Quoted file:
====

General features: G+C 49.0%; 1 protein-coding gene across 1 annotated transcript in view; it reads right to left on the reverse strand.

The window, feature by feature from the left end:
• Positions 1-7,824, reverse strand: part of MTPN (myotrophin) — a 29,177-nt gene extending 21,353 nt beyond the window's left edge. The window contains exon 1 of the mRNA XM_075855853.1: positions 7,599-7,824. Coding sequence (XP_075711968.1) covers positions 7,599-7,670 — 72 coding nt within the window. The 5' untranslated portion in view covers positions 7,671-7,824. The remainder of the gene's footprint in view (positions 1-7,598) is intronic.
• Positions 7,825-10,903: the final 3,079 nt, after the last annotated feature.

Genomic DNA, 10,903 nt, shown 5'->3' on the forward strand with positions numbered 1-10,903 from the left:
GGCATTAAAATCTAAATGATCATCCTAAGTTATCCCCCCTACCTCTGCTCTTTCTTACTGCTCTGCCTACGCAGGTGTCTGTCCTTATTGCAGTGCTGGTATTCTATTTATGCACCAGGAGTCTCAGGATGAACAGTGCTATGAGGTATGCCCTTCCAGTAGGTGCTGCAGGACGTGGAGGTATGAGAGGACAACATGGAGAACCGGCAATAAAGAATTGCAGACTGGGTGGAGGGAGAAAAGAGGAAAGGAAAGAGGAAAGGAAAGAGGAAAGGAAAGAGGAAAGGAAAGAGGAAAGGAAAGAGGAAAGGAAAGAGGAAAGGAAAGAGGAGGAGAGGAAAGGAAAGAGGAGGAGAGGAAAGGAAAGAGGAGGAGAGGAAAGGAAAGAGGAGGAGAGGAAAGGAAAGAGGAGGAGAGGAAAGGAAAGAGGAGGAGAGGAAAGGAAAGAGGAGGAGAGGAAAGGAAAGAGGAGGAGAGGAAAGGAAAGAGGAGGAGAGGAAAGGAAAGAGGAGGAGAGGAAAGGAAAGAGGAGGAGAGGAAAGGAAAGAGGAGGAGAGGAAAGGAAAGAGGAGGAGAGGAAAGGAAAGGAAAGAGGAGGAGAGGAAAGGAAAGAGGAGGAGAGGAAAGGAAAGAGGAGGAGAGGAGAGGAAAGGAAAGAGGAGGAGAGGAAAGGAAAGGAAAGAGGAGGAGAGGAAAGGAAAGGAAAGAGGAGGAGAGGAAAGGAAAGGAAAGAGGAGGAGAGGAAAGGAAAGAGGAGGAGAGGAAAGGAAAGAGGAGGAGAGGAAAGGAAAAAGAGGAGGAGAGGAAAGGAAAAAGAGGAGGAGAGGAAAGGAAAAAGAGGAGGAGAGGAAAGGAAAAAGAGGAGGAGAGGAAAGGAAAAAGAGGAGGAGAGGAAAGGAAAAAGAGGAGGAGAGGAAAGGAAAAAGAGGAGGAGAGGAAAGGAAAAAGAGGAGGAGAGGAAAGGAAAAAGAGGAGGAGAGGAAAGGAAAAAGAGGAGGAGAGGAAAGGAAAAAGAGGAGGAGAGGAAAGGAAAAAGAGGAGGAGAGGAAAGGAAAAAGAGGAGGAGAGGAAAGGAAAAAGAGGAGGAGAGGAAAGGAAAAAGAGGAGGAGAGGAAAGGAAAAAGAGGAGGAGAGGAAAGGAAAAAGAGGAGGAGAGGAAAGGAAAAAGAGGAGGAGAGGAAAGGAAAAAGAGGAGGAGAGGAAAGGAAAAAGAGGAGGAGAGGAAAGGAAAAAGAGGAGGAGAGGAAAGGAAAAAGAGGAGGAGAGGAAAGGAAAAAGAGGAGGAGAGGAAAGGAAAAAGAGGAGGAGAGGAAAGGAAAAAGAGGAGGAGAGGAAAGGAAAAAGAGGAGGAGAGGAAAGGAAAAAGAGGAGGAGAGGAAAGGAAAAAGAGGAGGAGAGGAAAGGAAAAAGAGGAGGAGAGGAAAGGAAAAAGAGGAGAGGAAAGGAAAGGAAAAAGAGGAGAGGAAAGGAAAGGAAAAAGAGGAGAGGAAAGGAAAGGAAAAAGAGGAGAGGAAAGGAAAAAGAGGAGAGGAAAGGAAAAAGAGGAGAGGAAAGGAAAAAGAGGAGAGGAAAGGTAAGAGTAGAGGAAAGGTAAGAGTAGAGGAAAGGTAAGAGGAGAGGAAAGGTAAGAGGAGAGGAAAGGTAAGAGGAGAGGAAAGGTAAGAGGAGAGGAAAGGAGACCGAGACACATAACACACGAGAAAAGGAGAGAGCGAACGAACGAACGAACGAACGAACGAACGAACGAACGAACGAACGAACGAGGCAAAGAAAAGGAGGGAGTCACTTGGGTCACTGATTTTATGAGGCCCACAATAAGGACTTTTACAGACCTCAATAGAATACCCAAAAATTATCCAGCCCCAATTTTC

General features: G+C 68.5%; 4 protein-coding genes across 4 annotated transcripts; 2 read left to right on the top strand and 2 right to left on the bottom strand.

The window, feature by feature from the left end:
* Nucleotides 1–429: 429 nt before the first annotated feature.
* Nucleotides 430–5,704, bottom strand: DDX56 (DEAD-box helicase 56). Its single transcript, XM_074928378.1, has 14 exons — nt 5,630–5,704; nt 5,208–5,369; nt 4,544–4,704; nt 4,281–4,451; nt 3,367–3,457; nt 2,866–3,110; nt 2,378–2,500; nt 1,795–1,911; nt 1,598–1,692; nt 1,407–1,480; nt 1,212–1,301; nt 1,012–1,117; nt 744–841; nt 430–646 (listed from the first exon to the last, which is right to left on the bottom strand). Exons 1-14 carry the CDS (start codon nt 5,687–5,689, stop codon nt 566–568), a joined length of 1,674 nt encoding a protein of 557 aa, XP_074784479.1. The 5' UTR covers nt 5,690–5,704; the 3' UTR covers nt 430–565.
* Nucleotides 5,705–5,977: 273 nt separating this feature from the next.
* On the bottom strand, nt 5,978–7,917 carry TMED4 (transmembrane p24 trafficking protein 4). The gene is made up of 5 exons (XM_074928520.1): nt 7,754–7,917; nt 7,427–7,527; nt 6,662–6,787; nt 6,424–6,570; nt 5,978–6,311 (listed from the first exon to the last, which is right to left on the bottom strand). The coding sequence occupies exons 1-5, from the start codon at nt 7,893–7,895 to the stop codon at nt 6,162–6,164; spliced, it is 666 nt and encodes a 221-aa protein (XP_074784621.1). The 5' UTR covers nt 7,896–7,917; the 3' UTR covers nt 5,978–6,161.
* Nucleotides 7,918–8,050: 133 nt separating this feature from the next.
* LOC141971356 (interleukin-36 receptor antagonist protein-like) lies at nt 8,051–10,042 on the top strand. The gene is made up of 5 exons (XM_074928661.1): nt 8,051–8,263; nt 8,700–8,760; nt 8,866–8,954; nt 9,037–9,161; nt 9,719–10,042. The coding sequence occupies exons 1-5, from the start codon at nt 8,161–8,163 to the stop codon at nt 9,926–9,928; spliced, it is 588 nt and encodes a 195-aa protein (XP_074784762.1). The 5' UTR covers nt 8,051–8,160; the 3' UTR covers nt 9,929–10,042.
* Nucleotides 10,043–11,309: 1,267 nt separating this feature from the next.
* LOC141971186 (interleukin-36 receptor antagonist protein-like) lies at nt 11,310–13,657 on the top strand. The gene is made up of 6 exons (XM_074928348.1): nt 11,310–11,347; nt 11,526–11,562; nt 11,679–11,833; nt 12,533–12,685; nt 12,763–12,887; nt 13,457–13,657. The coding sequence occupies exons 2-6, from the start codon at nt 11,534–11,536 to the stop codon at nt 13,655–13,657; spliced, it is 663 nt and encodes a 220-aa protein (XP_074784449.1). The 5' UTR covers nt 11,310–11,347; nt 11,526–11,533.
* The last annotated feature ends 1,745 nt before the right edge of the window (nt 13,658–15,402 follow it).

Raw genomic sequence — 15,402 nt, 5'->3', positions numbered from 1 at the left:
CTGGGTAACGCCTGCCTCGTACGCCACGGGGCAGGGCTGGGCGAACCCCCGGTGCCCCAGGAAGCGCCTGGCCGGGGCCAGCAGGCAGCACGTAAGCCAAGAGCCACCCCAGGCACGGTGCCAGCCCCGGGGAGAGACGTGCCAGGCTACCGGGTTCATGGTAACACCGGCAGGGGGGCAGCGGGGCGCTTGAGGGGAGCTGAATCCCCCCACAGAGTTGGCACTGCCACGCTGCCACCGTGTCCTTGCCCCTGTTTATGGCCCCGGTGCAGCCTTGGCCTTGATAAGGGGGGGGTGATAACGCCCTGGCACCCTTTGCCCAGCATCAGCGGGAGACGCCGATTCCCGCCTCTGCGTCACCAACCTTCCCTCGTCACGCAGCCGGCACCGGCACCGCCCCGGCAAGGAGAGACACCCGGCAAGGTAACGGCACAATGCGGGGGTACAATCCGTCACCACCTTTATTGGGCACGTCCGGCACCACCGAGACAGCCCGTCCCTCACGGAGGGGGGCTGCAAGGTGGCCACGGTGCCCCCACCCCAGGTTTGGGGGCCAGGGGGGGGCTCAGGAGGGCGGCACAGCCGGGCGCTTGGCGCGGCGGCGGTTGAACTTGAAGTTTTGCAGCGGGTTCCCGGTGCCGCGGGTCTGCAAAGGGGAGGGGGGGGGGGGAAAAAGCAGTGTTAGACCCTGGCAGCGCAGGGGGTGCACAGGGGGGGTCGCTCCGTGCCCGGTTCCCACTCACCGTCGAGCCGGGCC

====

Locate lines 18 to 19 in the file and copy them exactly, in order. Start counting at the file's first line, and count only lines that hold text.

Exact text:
Raw genomic sequence — 15,402 nt, 5'->3', positions numbered from 1 at the left:
CTGGGTAACGCCTGCCTCGTACGCCACGGGGCAGGGCTGGGCGAACCCCCGGTGCCCCAGGAAGCGCCTGGCCGGGGCCAGCAGGCAGCACGTAAGCCAAGAGCCACCCCAGGCACGGTGCCAGCCCCGGGGAGAGACGTGCCAGGCTACCGGGTTCATGGTAACACCGGCAGGGGGGCAGCGGGGCGCTTGAGGGGAGCTGAATCCCCCCACAGAGTTGGCACTGCCACGCTGCCACCGTGTCCTTGCCCCTGTTTATGGCCCCGGTGCAGCCTTGGCCTTGATAAGGGGGGGGTGATAACGCCCTGGCACCCTTTGCCCAGCATCAGCGGGAGACGCCGATTCCCGCCTCTGCGTCACCAACCTTCCCTCGTCACGCAGCCGGCACCGGCACCGCCCCGGCAAGGAGAGACACCCGGCAAGGTAACGGCACAATGCGGGGGTACAATCCGTCACCACCTTTATTGGGCACGTCCGGCACCACCGAGACAGCCCGTCCCTCACGGAGGGGGGCTGCAAGGTGGCCACGGTGCCCCCACCCCAGGTTTGGGGGCCAGGGGGGGGCTCAGGAGGGCGGCACAGCCGGGCGCTTGGCGCGGCGGCGGTTGAACTTGAAGTTTTGCAGCGGGTTCCCGGTGCCGCGGGTCTGCAAAGGGGAGGGGGGGGGGGGAAAAAGCAGTGTTAGACCCTGGCAGCGCAGGGGGTGCACAGGGGGGGTCGCTCCGTGCCCGGTTCCCACTCACCGTCGAGCCGGGCC